For a Driving-Force Metric, Consider CPX

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In the beginning, there were … lots and lots of easy-to-obtain operational metrics such as “average speed of answer” (ASA) and “average handle time” (AHT), and some pundits crudely and erroneously associated them with strategic importance, even quality. Even though these are well-known contact center metrics, and quite important in scheduling overall staffing levels and achieving overall “service levels,” they fall well short of anything akin to strategy or quality.

After all, do customers really get excited when their call is answered quickly but the answer is wrong or even over the simple fact that they had bothered to make the call in the first place?

One of our clients has adopted a far superior metric, one that has enabled the organization to reduce costs, increase spend per customer and improve customer loyalty: “CPX.” CPX stands for contacts per “x,” where x equals new customers and base customers. By analyzing the root causes for new customers’ propensity to contact the company (to do such things as register their “subscriber” data and figure out invoice details) and longer-term base customers’ need to contact the company (for such matters as when data isn’t posted in timely fashion or there’s confusion regarding new terms and conditions), this client has managed to accomplish a great deal in the past three years. It has:

  • Tripled the number of customers with exactly the same number of agents
  • Seen 60 percent lower “repeat contacts” by fixing the issues the first time
  • Seen 30 percent lower agent attrition than competitive contact centers in the same region, thanks to a real feeling on the part of customers that it has made a difference

How did the business leaders accomplish this formidable set of changes? I’m glad you asked!

First off, they recognized that they didn’t have a handle on multiple customer contacts—aside from knowing that they called and emailed. An older generation of CRM software did not allow cross-media comparisons, so email was languishing in the queues when customers called to re-state their question or complaint. By upgrading to a newer version (at no incremental cost because the CRM vendor was at fault), they reduced multiple contacts.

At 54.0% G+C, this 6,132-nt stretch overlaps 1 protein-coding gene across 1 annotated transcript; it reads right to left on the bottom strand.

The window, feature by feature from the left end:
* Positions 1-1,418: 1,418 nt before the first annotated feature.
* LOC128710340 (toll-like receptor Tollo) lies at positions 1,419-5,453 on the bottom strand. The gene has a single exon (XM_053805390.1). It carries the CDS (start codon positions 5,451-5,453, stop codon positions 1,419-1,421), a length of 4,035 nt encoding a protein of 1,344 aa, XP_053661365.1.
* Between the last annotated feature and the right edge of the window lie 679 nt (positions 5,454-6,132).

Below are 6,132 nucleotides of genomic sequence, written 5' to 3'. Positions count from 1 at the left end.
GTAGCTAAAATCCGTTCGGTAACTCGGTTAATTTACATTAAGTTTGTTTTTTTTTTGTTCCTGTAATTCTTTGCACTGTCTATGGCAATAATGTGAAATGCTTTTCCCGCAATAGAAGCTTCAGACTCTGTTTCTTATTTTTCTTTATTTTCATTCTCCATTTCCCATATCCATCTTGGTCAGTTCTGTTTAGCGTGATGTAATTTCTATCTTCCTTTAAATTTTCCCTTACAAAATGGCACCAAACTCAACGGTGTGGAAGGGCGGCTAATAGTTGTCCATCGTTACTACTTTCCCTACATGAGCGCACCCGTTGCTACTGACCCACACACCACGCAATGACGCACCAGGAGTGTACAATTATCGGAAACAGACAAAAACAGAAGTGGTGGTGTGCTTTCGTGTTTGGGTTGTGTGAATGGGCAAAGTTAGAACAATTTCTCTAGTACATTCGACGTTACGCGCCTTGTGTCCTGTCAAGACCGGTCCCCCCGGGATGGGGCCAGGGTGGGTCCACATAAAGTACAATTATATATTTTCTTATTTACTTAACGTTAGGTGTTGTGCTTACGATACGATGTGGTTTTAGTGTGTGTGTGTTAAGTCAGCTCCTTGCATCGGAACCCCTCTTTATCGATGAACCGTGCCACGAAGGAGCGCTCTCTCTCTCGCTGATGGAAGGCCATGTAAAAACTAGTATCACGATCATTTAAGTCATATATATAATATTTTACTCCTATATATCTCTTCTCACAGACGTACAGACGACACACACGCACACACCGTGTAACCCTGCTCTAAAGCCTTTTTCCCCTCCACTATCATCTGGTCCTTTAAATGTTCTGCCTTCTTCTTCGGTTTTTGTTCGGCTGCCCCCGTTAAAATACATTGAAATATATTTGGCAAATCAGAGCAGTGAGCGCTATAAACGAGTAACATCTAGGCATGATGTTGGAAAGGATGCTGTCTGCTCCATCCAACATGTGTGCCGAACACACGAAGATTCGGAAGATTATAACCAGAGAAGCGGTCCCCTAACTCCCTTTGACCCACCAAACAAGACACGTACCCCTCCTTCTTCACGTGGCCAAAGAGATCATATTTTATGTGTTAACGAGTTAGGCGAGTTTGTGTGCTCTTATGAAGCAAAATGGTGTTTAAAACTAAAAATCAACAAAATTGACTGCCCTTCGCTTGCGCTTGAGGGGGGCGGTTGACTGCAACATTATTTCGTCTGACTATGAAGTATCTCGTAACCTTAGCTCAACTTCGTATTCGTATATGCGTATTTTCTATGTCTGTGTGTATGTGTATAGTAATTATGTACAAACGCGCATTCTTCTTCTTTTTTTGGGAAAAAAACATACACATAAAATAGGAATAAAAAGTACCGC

Secondly, they reduced from 200 constantly changing contact or reason codes to fewer than 40, enabling new agents and experienced agents alike to assign the right code quickly—and accurately. This was a critical step to allow analysts to determine root cause (six sigma works well at this level) and drive changes across the company.

Which brings us to the third improvement: The functional groups outside of customer service finally got timely and useful data to figure out how to serve customers better. In this way, marketing understood how their errors caused led to contacts—and how many. IT knew clearly the frequency of contact whenever the web site hiccupped. And finance could finally determine the cost of credit card errors.

CPX, this driving force metric is based on CPO (contacts per order), a metric I inherited when I arrived at Amazon.com in early 1999 and enhanced via contact code simplification and these basic components:

  1. Ownership by departments outside of customer service (which, after all, except when giving out wrong answers, doesn’t actually “cause” customer contacts and, actually, fixes other groups’ errors)

  2. Root cause elimination
  3. Deflection to high-completion self-service on the web and IVR (interactive voice response).

During my almost three years with Amazon we reduced CPO by 70 percent, markedly contributing to the company’s reputation for excellent service. As Amazon founder and CEO Jeff Bezos remarked in the company’s 2005 annual report,

We do continue to drive customer experience. … Our most sensitive measure of customer satisfaction, contacts per order, saw a 13 percent improvement [year over year].

And our client has seen similar improvements. Its customer service team has contributed to its gaining the top position in its industry. Satisfied customers no longer need to contact them for service but, instead, can help themselves online or via voice automation or better yet, never need to bother to contact the company at all, thanks to a relentless focus on cutting CPX.

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